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Central pontine myelinosis is a rare neurological disorder that results from acute damage to a part of the brainstem called the pons. Problems occur when the protective myelin linings of nerve cells in the pons start to disintegrate. The exact causes of central pontine myelinosis are not clear, but people who receive aggressive treatment for very low sodium levels are at the highest risk of developing symptoms. Patients may experience slurred speech, mental slowness and confusion, motor movement difficulties, and other serious complications. There is no cure for the disorder, but medications and guided therapy can help many people regain some of their cognitive and physical abilities.
Myelin sheaths are composed of specialized cells that protect delicate structures in the nervous system and facilitate rapid electrical signaling. In the pons, myelin sheaths are vital to normal cognitive functioning and control over muscle movements throughout the body. Central pontine myelinosis is the degeneration of these important sheaths. In some cases, myelin destruction extends beyond the pons to impair other areas of the brain and central nervous system.
Receiving hospital treatment for hyponatremia, or blood sodium deficiency, is the leading risk factor for developing central pontine myelinosis. Intravenous fluids and medications that are meant to restore normal sodium levels can have major, immediate impacts on the brainstem and quickly lead to myelin degeneration. Patients who suffer from long-term alcoholism, malnutrition, anorexia, or chronic liver failure are at an increased risk of brainstem complications from hyponatremia treatment.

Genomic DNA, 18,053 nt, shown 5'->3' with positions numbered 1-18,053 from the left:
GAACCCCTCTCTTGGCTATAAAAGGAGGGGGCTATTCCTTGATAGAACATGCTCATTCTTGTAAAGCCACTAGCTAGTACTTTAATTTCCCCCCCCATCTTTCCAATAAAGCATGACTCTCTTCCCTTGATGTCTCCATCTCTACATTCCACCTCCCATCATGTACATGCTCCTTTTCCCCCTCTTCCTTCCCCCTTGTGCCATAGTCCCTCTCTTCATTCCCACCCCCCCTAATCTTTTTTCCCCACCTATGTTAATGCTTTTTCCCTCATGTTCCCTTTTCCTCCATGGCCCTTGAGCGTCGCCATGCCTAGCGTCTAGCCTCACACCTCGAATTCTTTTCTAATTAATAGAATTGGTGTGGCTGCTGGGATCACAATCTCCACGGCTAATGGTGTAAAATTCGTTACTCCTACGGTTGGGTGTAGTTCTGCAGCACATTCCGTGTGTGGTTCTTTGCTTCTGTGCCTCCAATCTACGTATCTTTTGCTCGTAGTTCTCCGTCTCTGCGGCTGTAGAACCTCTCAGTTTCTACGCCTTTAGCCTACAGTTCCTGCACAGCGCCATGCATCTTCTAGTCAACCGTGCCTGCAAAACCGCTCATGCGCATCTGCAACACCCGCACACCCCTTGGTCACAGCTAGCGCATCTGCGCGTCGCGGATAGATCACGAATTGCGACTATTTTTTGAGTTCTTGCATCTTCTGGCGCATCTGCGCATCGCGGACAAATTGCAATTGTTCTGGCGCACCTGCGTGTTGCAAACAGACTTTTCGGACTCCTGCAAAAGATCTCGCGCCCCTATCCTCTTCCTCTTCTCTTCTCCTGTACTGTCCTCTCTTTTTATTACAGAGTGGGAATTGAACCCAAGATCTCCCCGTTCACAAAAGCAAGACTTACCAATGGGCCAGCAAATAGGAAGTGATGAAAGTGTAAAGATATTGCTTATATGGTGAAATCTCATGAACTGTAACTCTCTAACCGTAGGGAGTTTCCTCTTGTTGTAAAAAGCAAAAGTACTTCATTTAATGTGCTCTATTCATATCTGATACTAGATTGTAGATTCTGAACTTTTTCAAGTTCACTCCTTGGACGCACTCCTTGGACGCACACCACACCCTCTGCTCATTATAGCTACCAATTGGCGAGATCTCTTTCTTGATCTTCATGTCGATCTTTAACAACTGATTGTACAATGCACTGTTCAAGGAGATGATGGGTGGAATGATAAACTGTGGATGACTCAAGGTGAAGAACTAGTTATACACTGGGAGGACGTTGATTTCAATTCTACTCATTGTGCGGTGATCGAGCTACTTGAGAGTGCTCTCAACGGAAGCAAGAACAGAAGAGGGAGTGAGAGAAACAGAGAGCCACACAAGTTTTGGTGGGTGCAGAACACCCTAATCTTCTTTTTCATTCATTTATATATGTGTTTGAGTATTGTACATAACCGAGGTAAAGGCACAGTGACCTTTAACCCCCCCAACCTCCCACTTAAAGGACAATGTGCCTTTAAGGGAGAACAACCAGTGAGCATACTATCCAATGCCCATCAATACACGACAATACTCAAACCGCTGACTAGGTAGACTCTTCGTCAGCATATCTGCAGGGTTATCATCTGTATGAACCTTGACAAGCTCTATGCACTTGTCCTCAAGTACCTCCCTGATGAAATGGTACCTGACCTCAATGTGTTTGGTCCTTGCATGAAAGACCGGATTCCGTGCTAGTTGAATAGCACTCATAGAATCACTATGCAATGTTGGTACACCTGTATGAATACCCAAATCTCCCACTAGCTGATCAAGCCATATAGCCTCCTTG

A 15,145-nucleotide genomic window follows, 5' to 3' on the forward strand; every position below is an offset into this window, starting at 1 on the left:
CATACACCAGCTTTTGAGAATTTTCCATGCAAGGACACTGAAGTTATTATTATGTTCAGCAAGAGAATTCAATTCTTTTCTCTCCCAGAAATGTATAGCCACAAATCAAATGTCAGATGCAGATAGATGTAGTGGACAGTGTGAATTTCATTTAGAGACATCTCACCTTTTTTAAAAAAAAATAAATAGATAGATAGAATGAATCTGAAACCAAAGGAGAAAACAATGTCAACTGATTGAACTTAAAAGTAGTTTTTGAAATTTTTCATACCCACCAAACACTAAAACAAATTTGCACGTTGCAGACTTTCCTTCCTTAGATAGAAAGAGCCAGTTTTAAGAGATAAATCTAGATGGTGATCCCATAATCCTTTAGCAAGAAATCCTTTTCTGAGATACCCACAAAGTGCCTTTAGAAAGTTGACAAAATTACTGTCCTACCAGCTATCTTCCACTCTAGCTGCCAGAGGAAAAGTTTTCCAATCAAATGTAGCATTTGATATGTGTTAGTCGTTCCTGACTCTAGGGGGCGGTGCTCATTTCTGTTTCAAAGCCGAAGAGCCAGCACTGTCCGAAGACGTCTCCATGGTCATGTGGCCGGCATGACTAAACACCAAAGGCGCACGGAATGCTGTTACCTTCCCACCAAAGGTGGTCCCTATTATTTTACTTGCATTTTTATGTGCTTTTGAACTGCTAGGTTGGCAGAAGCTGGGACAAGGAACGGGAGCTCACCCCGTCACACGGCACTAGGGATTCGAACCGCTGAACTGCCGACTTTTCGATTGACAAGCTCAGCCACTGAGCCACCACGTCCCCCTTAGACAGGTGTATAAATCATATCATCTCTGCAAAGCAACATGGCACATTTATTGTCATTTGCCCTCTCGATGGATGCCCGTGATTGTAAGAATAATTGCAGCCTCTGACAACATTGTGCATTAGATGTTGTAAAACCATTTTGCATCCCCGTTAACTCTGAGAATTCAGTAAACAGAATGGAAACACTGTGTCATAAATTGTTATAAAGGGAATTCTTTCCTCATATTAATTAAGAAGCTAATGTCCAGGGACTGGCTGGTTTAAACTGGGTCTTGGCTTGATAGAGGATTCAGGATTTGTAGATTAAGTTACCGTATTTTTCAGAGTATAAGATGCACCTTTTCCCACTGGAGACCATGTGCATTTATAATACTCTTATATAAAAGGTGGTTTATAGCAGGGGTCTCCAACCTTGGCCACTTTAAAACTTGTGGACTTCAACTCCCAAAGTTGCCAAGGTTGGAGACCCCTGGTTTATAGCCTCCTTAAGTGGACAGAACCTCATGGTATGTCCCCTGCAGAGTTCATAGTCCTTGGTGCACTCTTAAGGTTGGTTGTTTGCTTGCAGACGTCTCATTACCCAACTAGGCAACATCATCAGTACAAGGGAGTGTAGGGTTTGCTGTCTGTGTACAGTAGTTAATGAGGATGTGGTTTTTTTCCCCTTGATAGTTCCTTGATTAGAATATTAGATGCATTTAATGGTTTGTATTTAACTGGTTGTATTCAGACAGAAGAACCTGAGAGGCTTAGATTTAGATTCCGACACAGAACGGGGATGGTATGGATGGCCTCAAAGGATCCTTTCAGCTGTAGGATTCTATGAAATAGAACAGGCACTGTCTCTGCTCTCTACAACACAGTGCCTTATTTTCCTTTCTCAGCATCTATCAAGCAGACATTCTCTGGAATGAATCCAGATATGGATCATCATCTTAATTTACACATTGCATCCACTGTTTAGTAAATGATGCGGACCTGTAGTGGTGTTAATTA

The symptoms of central pontine myelinosis can vary, but most patients first experience a phenomenon called spastic quadriplegia. Muscles in the arms and legs become stiff, weak, and prone to sudden spasms. In addition, many people with the condition develop speech difficulties, changes in vision, difficulties swallowing, and poor balance. The disorder may also lead to deficits in concentration, memory, and information processing. It is also possible to suffer from delirium or slip into a coma shortly after the first symptoms arise.
A neurologist can diagnose central pontine myelinosis by evaluating physical symptoms, reviewing a patient's medical history, and looking at imaging scans of the brain. Magnetic resonance imaging often reveals subtle swelling or tissue damage on the pons. Treatment for the condition is supportive in nature and typically involves the use of antipsychotics, antidepressants, muscle relaxers, and other medications to help with acute symptoms. Patients who are mentally stable are usually enrolled in physical therapy programs to help them rebuild muscle strength and improve coordination.
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